Ease of use. Telescopes require setup time. Binoculars require removal of the lens caps. This is one of those things that doesn't seem like a big deal in the store, but in real life it will quickly become a major issue (unless you leave you telescope planted in one place all of the time, which I don't think is an ideal situation for an amateur.) You want to be able to scan the sky with your bare eyes & then _immediately_ use your magnifying device to look at something specific. You do _not_ want to mess around with tripods and sighting scopes just to see the latest thing that caught your fancy. Binoculars win big here. Don't underestimate the usefulness of binoculars' quick reaction time. In my view, this is the most important factor to consider; if it isn't easy to use, you won't use it.

        For the record, I'm an amateur who has owned and used both inexpensive binoculars and an inexpensive telescope. I would _hands down_ recommend the binoculars. Get practical experience, and _then_ shop for a telescope.

        One more thing. Binoculars are much more kid-friendly than telescopes, so if you're a parent trying to interest your children in astronomy, add that to the above reasons.

        I hope this helps.
    • What sort of telescope would be ideal for an amateur astronomer such as myself to view such a planetary event?

      The event itself (meaning the triple-constellation) is probably best observed with the naked eye, or a simple pair of binoculars, because any decent telescope will have a smaller field of view than the area the three planets will be spread out over.

      Even with binoculars (when mounted to a tripod), you will be able to see a faint indication of Saturn's rings (indicated by the fact that it doesn't

    • I too must see this first hand. Except last time I was checking out some bizarre astrological alignment, I was disappointed to observe nothing.

      How about some more info? Is there a site that says what time U.S time zone the alignment might appear on. What exact direction on a compass? You know, something a noob can follow. I got my binoculars and camera ready, but that's all I have. Please help.

      • Is there a site that says what time U.S time zone the alignment might appear on. What exact direction on a compass?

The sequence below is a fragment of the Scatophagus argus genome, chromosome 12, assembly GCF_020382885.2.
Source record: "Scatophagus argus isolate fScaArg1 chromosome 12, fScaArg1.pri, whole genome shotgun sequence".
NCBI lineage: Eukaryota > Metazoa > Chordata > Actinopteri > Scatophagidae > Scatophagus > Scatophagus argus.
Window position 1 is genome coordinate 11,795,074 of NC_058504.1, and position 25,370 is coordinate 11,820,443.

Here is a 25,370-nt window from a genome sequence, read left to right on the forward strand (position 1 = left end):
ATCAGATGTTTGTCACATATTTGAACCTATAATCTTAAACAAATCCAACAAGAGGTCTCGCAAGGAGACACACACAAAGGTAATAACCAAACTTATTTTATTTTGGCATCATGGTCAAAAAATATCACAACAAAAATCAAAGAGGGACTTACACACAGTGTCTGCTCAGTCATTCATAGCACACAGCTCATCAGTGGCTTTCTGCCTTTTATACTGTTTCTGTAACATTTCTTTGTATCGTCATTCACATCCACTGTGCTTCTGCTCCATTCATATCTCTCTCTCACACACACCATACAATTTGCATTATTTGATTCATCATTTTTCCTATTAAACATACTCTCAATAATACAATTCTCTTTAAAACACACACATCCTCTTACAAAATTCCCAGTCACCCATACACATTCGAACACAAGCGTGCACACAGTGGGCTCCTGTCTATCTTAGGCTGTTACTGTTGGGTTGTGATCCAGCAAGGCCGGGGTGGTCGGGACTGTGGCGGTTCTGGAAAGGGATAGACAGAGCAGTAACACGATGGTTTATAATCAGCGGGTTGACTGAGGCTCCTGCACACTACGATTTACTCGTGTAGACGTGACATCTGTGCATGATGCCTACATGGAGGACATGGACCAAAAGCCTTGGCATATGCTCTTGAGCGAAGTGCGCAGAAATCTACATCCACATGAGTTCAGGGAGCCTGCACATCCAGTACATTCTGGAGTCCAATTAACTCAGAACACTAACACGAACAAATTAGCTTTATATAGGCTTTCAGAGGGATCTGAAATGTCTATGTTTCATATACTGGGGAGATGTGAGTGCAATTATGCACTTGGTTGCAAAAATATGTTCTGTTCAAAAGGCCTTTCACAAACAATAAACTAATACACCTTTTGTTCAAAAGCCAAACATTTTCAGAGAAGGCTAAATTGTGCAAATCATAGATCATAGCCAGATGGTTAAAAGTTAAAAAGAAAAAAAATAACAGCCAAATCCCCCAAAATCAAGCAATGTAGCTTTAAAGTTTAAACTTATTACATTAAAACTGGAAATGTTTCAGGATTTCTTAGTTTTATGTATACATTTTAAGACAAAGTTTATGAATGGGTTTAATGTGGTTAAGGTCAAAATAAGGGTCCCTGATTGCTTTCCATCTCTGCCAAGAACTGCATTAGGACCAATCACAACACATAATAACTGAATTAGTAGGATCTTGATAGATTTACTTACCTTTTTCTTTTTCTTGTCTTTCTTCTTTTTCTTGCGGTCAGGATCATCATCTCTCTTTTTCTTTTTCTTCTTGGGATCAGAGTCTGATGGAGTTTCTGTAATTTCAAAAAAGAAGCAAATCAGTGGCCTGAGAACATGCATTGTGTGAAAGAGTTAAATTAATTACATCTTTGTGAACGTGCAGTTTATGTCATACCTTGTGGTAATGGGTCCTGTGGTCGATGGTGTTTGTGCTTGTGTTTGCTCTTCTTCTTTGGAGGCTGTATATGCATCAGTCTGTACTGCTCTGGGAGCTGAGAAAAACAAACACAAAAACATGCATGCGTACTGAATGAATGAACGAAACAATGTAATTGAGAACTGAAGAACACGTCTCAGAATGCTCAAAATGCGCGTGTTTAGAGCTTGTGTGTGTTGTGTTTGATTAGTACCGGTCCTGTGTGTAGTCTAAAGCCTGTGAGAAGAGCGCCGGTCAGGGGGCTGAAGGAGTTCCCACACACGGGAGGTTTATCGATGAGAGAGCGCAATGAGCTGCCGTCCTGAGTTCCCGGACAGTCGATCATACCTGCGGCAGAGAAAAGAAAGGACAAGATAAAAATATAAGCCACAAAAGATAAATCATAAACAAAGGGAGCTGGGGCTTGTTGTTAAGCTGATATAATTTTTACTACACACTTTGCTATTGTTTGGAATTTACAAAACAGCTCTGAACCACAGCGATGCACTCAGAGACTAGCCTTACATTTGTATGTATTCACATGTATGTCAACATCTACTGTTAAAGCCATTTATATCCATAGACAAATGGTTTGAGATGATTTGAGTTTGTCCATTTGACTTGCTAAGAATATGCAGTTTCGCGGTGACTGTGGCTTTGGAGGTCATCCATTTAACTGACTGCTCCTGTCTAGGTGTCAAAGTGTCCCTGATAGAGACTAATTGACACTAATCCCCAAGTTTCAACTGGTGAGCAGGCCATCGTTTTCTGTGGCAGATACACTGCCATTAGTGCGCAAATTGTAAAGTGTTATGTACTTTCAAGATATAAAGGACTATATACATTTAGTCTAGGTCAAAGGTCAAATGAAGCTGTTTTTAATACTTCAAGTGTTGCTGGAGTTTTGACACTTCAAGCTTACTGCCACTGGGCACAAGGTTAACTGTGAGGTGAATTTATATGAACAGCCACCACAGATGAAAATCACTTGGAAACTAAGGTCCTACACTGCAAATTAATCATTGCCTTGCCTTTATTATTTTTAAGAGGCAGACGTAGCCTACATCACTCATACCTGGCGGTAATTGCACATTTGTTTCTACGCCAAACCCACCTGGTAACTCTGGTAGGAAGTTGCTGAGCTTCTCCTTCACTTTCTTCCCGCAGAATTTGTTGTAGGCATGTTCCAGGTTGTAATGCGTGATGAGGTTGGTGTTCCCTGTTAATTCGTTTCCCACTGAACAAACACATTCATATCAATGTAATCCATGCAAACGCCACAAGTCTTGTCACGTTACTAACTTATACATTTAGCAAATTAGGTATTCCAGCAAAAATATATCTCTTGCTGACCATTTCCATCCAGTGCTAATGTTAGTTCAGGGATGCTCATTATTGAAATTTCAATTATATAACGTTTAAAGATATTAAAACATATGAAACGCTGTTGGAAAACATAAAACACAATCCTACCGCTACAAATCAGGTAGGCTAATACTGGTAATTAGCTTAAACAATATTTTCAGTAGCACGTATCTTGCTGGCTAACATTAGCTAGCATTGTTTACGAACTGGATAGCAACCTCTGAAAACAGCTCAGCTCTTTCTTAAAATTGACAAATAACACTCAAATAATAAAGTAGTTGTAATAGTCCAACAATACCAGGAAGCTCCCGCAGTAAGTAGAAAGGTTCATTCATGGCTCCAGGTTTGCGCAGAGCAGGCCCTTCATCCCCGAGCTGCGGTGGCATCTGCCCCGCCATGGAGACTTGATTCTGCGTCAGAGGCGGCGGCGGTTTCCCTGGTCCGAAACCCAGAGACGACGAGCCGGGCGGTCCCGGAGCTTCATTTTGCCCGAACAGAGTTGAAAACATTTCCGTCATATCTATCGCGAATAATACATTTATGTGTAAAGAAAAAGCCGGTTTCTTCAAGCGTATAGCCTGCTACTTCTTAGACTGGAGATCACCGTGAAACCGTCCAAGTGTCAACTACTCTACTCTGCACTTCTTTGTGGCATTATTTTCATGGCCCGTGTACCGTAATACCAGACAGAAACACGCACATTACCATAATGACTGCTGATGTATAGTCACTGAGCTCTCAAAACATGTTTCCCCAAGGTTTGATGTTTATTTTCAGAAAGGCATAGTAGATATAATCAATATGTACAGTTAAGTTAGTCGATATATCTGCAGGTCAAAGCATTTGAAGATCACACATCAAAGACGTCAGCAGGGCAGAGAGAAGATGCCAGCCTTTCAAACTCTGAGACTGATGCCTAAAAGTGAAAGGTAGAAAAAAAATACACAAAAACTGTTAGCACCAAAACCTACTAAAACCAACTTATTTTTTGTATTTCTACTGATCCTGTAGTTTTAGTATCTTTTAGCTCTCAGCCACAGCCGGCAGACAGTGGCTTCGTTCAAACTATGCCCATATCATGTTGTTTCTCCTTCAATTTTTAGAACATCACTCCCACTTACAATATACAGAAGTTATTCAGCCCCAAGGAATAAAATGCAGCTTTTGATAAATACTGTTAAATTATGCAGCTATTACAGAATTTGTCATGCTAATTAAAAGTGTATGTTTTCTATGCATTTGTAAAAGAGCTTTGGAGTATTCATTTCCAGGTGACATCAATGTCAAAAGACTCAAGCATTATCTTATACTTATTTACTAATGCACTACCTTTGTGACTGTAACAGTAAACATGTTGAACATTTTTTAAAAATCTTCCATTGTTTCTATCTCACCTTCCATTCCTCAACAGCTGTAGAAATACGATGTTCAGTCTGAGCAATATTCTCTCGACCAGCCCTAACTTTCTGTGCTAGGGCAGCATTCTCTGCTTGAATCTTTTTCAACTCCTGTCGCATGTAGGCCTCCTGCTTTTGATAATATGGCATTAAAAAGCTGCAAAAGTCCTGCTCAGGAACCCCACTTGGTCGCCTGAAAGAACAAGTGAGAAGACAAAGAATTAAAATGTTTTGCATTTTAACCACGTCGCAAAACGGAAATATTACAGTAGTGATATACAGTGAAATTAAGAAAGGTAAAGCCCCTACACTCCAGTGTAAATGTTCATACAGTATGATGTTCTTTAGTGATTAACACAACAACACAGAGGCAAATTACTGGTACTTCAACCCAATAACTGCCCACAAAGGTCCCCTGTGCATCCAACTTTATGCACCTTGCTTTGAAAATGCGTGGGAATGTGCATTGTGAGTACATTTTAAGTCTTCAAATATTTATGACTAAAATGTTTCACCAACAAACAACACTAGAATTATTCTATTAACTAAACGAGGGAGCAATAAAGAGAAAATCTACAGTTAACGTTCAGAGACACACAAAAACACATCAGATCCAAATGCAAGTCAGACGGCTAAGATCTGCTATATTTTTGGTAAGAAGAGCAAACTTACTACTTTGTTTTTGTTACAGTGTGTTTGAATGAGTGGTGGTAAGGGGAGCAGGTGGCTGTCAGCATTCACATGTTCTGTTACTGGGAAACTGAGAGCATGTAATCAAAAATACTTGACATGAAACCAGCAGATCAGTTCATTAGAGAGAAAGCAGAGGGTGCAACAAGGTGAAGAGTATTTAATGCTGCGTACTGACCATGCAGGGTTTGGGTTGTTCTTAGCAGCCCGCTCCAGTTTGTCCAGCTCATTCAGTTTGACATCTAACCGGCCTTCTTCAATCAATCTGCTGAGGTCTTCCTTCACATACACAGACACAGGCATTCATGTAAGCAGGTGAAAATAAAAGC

There are lots of astronomical programs. One small, simple and free one is Starcalc [m31.spb.ru]. Just set it up with your latitude and longitude and it'll show you the sky at any time past present or future. Anyway, this shows that this is not a brief duration event like an eclipse but the three planets are very close over several days.

    • DYI [howstuffworks.com] it's easy and you get geek points.
    • Dobsonian telescopes are very easy to use, beginner models are not very expensive and at the same time, you get the most bang for your buck, because the morror sizes on dobsonian telescopes tend to be a lot bigger than on refractors you would get at department stores for the same price. You can get a 4.5" Orion SkyQuest dobsonian telescope for $199 and really see a lot with it, tyr this url http://www.telescope.com/shopping/product/detailma in.jsp?itemID=364&itemType=PRODUCT&iMainCat=4&iSub [telescope.com]
  • Light pollution (Score:3, Interesting)

    by sckeener ( 137243 ) on Saturday June 25, 2005 @12:18PM (#12909300)
    Considering I live in Houston, I doubt I'll be seeing anything. Light pollution is atrocious. When I want to see the night sky, I have to go camping.
    • At least camping is an option. I live on the East Coast, and real darkness is many hours away. And even then the horizons are usually obscured by trees. But even I can see the conjunction.

      I'm sure the light pollution is pretty bad in Houston, but Saturn and Venus are easily visible even against that, and given those indicators it's not hard to find Mercury. You may have to go to the 'burbs rather than in the city proper, but I bet you could find it on top of a large building. The planets are pretty bright,